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If you know your way around Eclipse and Tomcat, there's no need to follow the steps literally but most of it applies regardless of Eclipse or Tomcat versions or even if you were using something else than Tapestry 5. I've been developing webapps this way for years, since the days of Eclipse 3.0 and Tomcat 5.0 (with MyFaces...) circa 2004. Tomcat 5.x and 6.x would work the same with no or little modifications, but a major benefit of Tomcat 7.x is that context reloading actually works - before 7.x it never really worked for even a bit more complex web applications. With context reloading, you can for example edit the web.xml and expect your application to be reloaded automatically. You can also run multiple web applications at the same time while you are still developing them. That also allows easily testing the more interesting aspects of web application deployments, such as session serialization, clustering and high availability, all from your development machine!


Most other issues running your webapp can traced down to classpath issues, such as library incompatibilities and classloader problems. Fix the common cases first and if you still don't know what the problem is, reduce the problem scope to a minimum number of dependencies and then enable libraries one by one. Nowadays typical Java webapps tend to use use tens of different libraries so this may often take some time but at least you'll learn something along the way and hopefully might even be able to eliminate a few dependencies that you didn't even know were included.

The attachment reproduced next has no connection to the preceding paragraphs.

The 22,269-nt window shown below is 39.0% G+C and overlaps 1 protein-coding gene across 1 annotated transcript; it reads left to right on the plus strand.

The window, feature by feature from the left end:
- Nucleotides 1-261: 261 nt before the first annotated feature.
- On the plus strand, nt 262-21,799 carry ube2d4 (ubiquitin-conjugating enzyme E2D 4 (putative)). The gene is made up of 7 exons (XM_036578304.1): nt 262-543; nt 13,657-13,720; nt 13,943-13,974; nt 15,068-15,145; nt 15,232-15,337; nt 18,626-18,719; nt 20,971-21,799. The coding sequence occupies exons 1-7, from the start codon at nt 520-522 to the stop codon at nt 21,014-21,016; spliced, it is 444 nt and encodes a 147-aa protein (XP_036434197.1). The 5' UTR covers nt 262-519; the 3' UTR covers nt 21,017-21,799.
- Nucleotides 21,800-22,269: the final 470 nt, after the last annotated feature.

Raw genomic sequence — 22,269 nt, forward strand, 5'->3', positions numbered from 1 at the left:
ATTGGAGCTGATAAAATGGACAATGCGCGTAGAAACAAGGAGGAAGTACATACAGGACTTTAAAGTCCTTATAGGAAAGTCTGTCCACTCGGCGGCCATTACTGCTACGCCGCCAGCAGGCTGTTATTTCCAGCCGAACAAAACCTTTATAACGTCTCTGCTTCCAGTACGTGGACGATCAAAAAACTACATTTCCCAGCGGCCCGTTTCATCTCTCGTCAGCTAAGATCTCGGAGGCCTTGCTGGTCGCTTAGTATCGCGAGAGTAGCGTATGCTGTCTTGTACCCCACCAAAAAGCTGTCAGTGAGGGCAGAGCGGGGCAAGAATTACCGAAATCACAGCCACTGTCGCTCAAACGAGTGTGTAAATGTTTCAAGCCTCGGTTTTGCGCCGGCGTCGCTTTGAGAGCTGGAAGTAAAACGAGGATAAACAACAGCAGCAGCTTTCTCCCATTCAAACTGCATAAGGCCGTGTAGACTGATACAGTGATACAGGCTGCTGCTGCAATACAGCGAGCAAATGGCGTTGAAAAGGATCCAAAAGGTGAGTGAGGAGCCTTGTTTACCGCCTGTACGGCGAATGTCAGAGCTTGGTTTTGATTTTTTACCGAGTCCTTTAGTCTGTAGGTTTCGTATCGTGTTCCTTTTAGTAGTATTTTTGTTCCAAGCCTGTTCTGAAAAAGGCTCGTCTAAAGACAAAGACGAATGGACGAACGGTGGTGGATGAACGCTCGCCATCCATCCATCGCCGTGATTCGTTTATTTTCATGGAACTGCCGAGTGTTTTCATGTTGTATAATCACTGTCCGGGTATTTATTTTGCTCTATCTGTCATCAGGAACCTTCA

titleUsing Gradle?

 If you are using Gradle, then you are in luck. Dmitry Gusev (also author of eclipse-tapestry5-plugin) has put together a little Gradle plugin that automatically maintains the ".tomcatplugin" file that contains the classpath configuration for Sysdeo. Check out gradle-sysdeo-tomcat-plugin!